His doctor diagnosed depression and prescribed 40mg of Paxil. “Right from the outset, I experienced akathisia — a compulsion to be in constant motion.’
This is a recognised side-effect of antidepressants and antipsychotics: statistics from clinical trials suggest that as many as one in 20 patients stops taking SSRI drugs because of agitation, with one in 100 experiencing hallucinations.
“I felt like I was coming out of my skin,” David says. “I was so agitated, I’d be pacing the floor in the middle of the night.” But the agitation died down after ten days and David began to feel better within six weeks. “I started to feel great. I thought I was recovered.”
But there were side-effects David didn’t like: excessive sweating, weight gain and sexual dysfunction. “These got me down, so I began to wean myself off them,” he says.
He doesn’t know why he didn’t go back to the doctor. Nor does he know why he didn’t consult his doctor before taking them again a year later. “I felt the symptoms coming on again: I was anxious and I could feel my confidence drain away. I had a full three-month prescription left over from the year before, so on July 8, 2004, I put myself back on 40mg a day.”
Almost immediately, David began to feel agitated again. “I started to feel incredibly negative, and suicidal thoughts raced through my mind,” he says. Thinking his depression was getting worse, he increased the dose to 60mg. “I believed it would help me recover more quickly, like taking two aspirin instead of one for a headache,” he says.
Over the next few days the akathisia subsided and, outwardly, David appeared to be functioning normally. “I’d get up, go to work. But inside, I was disintegrating. I became detached, unemotional and fixated on ending my life.’
David became convinced that he should end Ian’s life, too. “I felt strongly that it was my role as his dad to send him to a better place with me,” he says.
David’s 11-year-old son Ian (pictured right)
David describes a chilling state of calm as he worked his plan through. He decided to take Ian to the family’s weekend cottage where he would drown them both by going out in the family boat.
But when he found he’d forgotten to pack his own bathing shorts, he changed his mind.
David decided to kill Ian with medication he bought specifically for that purpose from a chemist. The day after buying it, he calmly researched how much time he’d spend in prison for murder, and what jail would be like.
David arranged to take Ian on a trip to an indoor BMX park he knew his son would love, followed by a night in their favourite hotel in London, Ontario.
Three days after buying the medication, David told Ian to kiss his mother goodbye and they headed off. “I wasn’t worried,” David recalls. “I knew in my wildly distorted mind that killing Ian was the right thing to do.”
The pair checked into the hotel on Saturday, July 30, ordering room service of all Ian’s favourite food and watching a superhero movie. All the while, David was fixated with the idea that he would sacrifice his freedom and go to prison for 25 years so Ian could go to a better place.
“Nothing kicked in, no innate sense that I was doing the wrong thing,” he says.
Just after 10pm, he poured the medication into a glass of orange juice for Ian. But, instead of becoming sleepy, his son became agitated and began to hallucinate. At 3am David “very calmly” strangled him.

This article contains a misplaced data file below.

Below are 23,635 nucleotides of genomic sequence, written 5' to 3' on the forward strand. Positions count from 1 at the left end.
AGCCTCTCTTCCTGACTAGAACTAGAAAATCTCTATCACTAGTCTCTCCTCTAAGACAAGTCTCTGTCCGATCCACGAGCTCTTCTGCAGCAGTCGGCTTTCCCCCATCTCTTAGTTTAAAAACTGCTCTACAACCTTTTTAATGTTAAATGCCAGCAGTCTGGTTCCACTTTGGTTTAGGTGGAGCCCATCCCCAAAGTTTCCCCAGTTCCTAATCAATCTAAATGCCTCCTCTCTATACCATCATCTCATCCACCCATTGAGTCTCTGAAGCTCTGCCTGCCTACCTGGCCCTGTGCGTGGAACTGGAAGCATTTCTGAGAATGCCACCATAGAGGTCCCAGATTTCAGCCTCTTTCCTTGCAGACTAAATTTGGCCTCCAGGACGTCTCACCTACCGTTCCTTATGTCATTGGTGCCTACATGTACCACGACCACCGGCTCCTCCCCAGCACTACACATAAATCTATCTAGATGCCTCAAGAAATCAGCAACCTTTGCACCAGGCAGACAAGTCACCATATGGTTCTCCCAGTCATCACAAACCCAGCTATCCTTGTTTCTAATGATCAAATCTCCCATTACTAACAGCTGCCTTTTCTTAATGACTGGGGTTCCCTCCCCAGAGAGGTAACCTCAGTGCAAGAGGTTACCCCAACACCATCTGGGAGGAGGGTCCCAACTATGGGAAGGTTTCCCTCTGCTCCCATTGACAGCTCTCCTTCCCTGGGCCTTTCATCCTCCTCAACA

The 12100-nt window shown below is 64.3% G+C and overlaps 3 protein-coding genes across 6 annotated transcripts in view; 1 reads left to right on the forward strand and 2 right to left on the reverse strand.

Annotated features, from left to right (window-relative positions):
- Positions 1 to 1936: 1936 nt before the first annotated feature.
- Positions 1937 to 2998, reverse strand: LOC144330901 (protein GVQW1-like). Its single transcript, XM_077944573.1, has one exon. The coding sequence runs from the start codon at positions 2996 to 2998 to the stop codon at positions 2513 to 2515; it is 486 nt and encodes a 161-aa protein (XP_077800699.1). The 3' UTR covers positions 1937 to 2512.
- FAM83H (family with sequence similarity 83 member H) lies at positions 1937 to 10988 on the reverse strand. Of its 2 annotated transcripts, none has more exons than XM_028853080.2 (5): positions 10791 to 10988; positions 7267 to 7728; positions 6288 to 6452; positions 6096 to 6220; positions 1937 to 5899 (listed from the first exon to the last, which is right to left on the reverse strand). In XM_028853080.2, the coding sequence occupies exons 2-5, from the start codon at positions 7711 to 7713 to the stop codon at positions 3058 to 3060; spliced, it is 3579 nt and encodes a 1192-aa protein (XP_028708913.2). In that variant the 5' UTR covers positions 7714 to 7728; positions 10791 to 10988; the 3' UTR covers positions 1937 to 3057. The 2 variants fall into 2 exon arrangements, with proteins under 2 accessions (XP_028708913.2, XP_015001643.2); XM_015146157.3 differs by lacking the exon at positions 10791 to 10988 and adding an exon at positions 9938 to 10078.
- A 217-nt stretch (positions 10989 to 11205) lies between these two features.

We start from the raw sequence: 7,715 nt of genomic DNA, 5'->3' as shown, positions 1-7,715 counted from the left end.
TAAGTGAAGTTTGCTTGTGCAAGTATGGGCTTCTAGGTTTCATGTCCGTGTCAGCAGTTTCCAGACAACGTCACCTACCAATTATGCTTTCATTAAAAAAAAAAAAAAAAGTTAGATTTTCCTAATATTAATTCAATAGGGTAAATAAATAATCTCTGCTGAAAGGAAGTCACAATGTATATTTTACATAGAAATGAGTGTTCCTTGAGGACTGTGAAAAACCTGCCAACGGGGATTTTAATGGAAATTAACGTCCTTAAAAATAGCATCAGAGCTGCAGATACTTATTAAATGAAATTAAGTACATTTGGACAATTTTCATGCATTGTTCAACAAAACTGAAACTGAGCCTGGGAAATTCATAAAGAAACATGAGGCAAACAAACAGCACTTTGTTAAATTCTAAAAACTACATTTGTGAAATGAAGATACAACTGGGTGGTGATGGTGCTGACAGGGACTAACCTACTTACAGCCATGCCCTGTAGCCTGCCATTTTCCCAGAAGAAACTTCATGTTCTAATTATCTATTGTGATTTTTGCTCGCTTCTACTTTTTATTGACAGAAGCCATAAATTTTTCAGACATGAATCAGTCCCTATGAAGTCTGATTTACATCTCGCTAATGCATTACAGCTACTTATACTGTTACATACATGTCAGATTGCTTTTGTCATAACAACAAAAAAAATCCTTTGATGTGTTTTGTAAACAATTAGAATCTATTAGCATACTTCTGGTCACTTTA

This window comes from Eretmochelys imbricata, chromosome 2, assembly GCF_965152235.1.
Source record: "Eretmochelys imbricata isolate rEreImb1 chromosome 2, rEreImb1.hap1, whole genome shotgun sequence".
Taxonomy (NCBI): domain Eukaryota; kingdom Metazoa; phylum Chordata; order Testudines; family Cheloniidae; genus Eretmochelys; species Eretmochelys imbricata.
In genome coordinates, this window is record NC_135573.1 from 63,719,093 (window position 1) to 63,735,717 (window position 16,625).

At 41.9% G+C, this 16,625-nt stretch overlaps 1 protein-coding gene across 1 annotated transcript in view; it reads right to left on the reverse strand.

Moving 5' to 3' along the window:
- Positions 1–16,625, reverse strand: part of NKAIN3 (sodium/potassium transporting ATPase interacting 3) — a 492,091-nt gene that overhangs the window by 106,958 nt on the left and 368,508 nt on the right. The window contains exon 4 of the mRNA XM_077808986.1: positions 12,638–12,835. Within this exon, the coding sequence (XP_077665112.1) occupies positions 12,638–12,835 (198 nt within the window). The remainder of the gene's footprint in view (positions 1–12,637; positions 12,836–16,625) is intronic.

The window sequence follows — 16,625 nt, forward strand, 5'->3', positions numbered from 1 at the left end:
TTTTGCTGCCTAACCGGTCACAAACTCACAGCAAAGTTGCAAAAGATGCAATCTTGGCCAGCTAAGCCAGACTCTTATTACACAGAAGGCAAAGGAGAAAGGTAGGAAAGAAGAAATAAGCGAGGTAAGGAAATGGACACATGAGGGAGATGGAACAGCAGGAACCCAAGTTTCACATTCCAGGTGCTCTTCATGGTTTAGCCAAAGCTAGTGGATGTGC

When David was sure Ian was dead, he kissed him, told him he loved him and folded his hands over his chest. Then he watched TV “without any tears” for six hours before calling emergency services.
For two weeks, David remained in a psychotic state, with no comprehension of what he had done. CCTV from the police station shows him calmly shaking the hand of the pathologist who had attended the scene, as if nothing untoward had happened.
“I didn’t feel anything,” he says. “I thought that everyone would understand why I had to do what I’d done.”
When Beth was told that her son was dead and her husband was in custody, she collapsed, screaming. “A former boss came to see me and he said: ‘She will never forgive you.’ I remember saying: ‘What? Of course she will! I did this for all of us,’” says David.
Three days after this, reality finally filtered through. The pain was so excruciating David cried for “whole days. I’d shut my eyes, praying I’d die in my sleep.”
David’s daughter Gillian has never blamed him. He says her unconditional love and forgiveness gave him the motivation to carry on living. Alone in his cell he’d repeat the mantra: “I’m a good dad. I’m going to be a good dad again.”
The question now, says David, is: “What caused my psychosis? That’s what we’re dealing with now.” David believes akathisia is the key to recognising a potential risk. “Anyone who has been prescribed SSRIs who becomes agitated and restless should be monitored closely and, if necessary, taken off the drug,” he says.
He has taken out a $20 million lawsuit against GlaxoSmithKline, the maker of Seroxat, on the grounds of personal injury and product liability. “I believe there have been many, many deaths associated with Seroxat and I want to see the data on the table,’ says David.
When he was discharged from the psychiatric institution, the community and some family shunned David.
David and Beth now live in a different part of Canada, with Ian’s treasured BMX bike sitting in the hall. “Gillian and I have talked about Ian a lot, but Beth and I have only started talking about him,” he says. “Sometimes, we don’t even talk, we just hug.”